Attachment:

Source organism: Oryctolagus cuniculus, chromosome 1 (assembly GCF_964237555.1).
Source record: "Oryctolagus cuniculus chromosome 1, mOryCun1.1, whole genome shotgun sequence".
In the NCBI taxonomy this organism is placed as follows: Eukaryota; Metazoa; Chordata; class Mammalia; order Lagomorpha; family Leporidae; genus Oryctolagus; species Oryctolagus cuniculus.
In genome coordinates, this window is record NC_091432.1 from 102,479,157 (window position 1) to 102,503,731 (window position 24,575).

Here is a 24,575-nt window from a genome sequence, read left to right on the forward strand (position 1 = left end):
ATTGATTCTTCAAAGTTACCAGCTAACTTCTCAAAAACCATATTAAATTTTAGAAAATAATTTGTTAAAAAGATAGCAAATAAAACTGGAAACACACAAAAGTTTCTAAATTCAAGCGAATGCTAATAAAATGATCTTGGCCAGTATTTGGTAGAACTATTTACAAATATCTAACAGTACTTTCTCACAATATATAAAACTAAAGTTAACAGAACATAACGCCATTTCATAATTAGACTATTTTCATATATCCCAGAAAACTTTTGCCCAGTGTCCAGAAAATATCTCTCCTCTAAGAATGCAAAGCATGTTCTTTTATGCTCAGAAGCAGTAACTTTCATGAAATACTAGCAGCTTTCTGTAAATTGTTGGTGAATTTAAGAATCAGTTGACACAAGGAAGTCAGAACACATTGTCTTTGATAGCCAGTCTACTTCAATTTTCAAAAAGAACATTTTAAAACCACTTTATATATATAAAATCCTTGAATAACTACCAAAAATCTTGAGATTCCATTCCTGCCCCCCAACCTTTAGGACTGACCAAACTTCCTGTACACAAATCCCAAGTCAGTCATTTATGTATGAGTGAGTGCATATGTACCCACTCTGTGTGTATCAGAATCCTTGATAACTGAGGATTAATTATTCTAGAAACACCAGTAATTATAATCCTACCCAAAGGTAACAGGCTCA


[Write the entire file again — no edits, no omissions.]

Source organism: Oryctolagus cuniculus, chromosome 1 (assembly GCF_964237555.1).
Source record: "Oryctolagus cuniculus chromosome 1, mOryCun1.1, whole genome shotgun sequence".
In the NCBI taxonomy this organism is placed as follows: Eukaryota; Metazoa; Chordata; class Mammalia; order Lagomorpha; family Leporidae; genus Oryctolagus; species Oryctolagus cuniculus.
In genome coordinates, this window is record NC_091432.1 from 102,479,157 (window position 1) to 102,503,731 (window position 24,575).

Here is a 24,575-nt window from a genome sequence, read left to right on the forward strand (position 1 = left end):
ATTGATTCTTCAAAGTTACCAGCTAACTTCTCAAAAACCATATTAAATTTTAGAAAATAATTTGTTAAAAAGATAGCAAATAAAACTGGAAACACACAAAAGTTTCTAAATTCAAGCGAATGCTAATAAAATGATCTTGGCCAGTATTTGGTAGAACTATTTACAAATATCTAACAGTACTTTCTCACAATATATAAAACTAAAGTTAACAGAACATAACGCCATTTCATAATTAGACTATTTTCATATATCCCAGAAAACTTTTGCCCAGTGTCCAGAAAATATCTCTCCTCTAAGAATGCAAAGCATGTTCTTTTATGCTCAGAAGCAGTAACTTTCATGAAATACTAGCAGCTTTCTGTAAATTGTTGGTGAATTTAAGAATCAGTTGACACAAGGAAGTCAGAACACATTGTCTTTGATAGCCAGTCTACTTCAATTTTCAAAAAGAACATTTTAAAACCACTTTATATATATAAAATCCTTGAATAACTACCAAAAATCTTGAGATTCCATTCCTGCCCCCCAACCTTTAGGACTGACCAAACTTCCTGTACACAAATCCCAAGTCAGTCATTTATGTATGAGTGAGTGCATATGTACCCACTCTGTGTGTATCAGAATCCTTGATAACTGAGGATTAATTATTCTAGAAACACCAGTAATTATAATCCTACCCAAAGGTAACAGGCTCA